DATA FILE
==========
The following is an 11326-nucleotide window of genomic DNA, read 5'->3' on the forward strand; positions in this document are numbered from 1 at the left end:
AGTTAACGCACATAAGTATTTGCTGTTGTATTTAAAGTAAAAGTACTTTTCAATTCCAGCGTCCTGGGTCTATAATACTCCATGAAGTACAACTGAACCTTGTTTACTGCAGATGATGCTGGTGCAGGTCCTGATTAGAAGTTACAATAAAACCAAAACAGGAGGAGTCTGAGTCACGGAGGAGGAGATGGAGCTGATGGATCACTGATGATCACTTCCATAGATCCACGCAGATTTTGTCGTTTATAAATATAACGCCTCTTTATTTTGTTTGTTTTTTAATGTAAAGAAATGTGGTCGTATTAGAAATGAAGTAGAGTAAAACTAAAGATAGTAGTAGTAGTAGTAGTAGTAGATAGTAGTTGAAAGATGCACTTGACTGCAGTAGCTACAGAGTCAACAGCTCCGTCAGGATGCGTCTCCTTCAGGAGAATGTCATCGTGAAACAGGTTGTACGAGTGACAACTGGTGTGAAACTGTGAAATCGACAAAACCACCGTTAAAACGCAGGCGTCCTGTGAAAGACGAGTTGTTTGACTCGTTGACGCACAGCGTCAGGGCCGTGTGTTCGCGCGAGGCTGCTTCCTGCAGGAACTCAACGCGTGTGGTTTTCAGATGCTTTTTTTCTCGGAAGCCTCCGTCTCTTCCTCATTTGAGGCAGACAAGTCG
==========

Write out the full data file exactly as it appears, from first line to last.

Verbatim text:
The following is an 11326-nucleotide window of genomic DNA, read 5'->3' on the forward strand; positions in this document are numbered from 1 at the left end:
AGTTAACGCACATAAGTATTTGCTGTTGTATTTAAAGTAAAAGTACTTTTCAATTCCAGCGTCCTGGGTCTATAATACTCCATGAAGTACAACTGAACCTTGTTTACTGCAGATGATGCTGGTGCAGGTCCTGATTAGAAGTTACAATAAAACCAAAACAGGAGGAGTCTGAGTCACGGAGGAGGAGATGGAGCTGATGGATCACTGATGATCACTTCCATAGATCCACGCAGATTTTGTCGTTTATAAATATAACGCCTCTTTATTTTGTTTGTTTTTTAATGTAAAGAAATGTGGTCGTATTAGAAATGAAGTAGAGTAAAACTAAAGATAGTAGTAGTAGTAGTAGTAGTAGATAGTAGTTGAAAGATGCACTTGACTGCAGTAGCTACAGAGTCAACAGCTCCGTCAGGATGCGTCTCCTTCAGGAGAATGTCATCGTGAAACAGGTTGTACGAGTGACAACTGGTGTGAAACTGTGAAATCGACAAAACCACCGTTAAAACGCAGGCGTCCTGTGAAAGACGAGTTGTTTGACTCGTTGACGCACAGCGTCAGGGCCGTGTGTTCGCGCGAGGCTGCTTCCTGCAGGAACTCAACGCGTGTGGTTTTCAGATGCTTTTTTTCTCGGAAGCCTCCGTCTCTTCCTCATTTGAGGCAGACAAGTCG